Have you ever noticed that there has never been a massacre between atheists and agnostics. And no pantheist has ever gunned down a pandeist because of a theological dispute. That kind of behavior is reserved for people of religious passions, and especially those of the Abrahamic tradition: Christians, Muslims and Jews.
Christians murder Muslims and Muslims murder Christians. Historically, just about everyone has murdered the Jews. Now, with the creation of the state of Israel, the Jews are finally returning fire.
It’s not just the main branches of the Abrahamic faiths that murder each other; within the main branches there is more internecine warfare, with Catholics murdering Protestants and Protestants murdering Catholics, Sunnis murdering Shiites and Shiites murdering Sunnis. Non-believers, we don’t murder anyone. At least not for their lack of belief.1
Depending on the day or the time of year or my mood, I could alternatively be described as an atheist, an agnostic, a pantheist, a pandeist, an antitheist, an apatheist, a nontheist, a freethinker, a secular humanist, or a scientific rationalist.
I can bifurcate my belief system into questions about the God of Abraham, other mythical Gods, and alternative conceptions of Gods.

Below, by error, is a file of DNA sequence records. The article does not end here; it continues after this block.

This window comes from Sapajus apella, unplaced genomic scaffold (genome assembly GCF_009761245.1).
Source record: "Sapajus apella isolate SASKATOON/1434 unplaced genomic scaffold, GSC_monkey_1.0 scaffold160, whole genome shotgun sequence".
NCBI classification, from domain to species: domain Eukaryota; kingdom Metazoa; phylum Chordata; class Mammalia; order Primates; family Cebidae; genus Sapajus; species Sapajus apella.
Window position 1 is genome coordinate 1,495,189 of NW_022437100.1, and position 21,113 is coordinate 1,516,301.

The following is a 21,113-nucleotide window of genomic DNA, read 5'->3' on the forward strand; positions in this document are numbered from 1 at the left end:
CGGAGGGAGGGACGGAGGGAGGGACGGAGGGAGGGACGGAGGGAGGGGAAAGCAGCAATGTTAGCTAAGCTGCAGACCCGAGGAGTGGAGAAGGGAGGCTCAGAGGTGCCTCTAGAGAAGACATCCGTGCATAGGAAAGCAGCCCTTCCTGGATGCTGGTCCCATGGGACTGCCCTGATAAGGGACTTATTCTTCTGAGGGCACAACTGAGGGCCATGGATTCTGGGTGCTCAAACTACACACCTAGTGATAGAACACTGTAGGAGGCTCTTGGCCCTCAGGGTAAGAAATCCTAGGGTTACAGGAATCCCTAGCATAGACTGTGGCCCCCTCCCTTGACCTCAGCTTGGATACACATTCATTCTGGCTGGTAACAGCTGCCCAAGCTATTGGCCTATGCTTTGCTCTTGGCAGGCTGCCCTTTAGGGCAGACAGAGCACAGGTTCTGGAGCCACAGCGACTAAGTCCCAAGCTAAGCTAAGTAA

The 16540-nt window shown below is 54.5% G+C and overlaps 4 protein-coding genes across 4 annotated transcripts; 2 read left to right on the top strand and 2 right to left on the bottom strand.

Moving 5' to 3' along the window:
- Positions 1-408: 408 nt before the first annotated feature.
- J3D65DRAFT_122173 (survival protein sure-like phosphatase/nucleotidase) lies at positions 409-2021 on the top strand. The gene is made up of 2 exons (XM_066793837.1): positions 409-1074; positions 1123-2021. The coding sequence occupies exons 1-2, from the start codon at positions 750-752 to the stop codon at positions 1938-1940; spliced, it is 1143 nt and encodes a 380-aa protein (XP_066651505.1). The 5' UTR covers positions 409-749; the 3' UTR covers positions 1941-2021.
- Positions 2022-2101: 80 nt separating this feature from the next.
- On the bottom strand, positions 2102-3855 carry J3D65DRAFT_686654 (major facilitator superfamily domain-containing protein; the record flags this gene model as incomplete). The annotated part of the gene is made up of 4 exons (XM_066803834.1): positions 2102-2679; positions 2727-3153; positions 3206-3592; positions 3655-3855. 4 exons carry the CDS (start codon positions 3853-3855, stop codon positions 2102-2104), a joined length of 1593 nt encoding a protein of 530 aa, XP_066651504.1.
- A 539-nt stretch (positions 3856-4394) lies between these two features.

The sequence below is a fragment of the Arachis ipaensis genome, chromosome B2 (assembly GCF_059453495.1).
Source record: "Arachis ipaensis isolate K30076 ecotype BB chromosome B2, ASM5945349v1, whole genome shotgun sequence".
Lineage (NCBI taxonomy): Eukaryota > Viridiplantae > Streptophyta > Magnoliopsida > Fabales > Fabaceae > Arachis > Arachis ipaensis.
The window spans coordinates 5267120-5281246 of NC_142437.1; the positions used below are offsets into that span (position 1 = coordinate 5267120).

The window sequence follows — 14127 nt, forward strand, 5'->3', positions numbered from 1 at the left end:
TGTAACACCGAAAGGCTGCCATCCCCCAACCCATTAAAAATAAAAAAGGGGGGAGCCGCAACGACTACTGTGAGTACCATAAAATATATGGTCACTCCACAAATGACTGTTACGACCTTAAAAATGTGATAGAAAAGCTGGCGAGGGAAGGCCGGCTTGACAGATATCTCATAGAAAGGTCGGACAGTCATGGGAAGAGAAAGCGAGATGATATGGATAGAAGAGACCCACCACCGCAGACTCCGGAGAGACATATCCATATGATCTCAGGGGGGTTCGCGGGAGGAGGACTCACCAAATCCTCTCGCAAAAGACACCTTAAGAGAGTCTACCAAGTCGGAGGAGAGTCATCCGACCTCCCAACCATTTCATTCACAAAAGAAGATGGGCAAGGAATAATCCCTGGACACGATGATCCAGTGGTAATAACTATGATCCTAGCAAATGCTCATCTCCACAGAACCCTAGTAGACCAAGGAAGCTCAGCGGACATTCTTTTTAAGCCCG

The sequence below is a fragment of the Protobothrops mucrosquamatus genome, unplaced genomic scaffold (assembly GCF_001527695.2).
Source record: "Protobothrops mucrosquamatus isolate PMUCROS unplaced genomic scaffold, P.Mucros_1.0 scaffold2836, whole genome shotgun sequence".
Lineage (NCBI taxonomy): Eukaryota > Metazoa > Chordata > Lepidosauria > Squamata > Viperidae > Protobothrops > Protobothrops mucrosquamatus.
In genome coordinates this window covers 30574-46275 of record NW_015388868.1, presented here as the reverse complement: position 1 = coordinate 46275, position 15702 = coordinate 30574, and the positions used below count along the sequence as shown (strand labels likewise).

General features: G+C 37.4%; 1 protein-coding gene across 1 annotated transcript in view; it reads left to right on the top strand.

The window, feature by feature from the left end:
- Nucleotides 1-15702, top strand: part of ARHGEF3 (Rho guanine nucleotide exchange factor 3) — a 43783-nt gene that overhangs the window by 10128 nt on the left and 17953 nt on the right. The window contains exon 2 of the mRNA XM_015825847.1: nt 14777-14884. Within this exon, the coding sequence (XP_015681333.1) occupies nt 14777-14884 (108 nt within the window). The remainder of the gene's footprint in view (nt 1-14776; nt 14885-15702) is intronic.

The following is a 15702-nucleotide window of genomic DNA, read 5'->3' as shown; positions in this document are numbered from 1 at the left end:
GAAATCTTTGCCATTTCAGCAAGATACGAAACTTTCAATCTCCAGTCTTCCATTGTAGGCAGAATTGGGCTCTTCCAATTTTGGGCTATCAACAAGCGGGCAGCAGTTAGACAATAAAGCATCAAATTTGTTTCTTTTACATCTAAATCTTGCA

- With respect to the God of Abraham, I am an atheist. I do not believe in Yahweh, the traditional war god of the Israelites (who morphed into the one true God of the Christian tradition and Allah in the Muslim tradition). I do not believe that God exists.
- With respect to the Gods of the Hindu religion or the Gods of Greek and Roman philosophy, or any of the many Pagan Gods, I am also an atheist. I don’t believe any of those Gods exist either (other than in mythology).
- With respect to alternative conceptions of God — that God and the Universe are coterminous, for example — I am an agnostic. I have no reason to believe in any particular alternative conception of God, but there are definitions of God that I would consider. 2
But what most people, certainly most Americans mean when they talk about God is the God of Abraham. It is the God of the Jews, and of Jesus, and of the Muslims, who animates their faith.
For the purposes of this essay, let’s just call me an atheist. I recognize that “believing” in the big bang is an answer that begs a question. What caused the big bang? All I know about God and the Universe is that, whatever they are, they are much too complex for my tiny brain to comprehend. That’s what I know about God and the Universe. And that’s about all.
The Structure of the Blog
The way this blog is structured is that it begins with a series of 11 essays (or chapters) that make an argument for rational thinking in public discourse. The argument also involves a discussion of religion and the various forms of magical thinking that religion in particular and discussions of spirituality in general beget. Magical thinking is not, I’m arguing, consonant with issues of politics and especially public policy.
The eleven essays, of which this is the first, are set forth as follows:
- Purpose of the Blog, the current essay, which sets forth my aims in general.
- On Our State of Affairs, a short discussion of where we are culturally and politically.
- On Biblical Literalism, an argument against taking the Bible literally.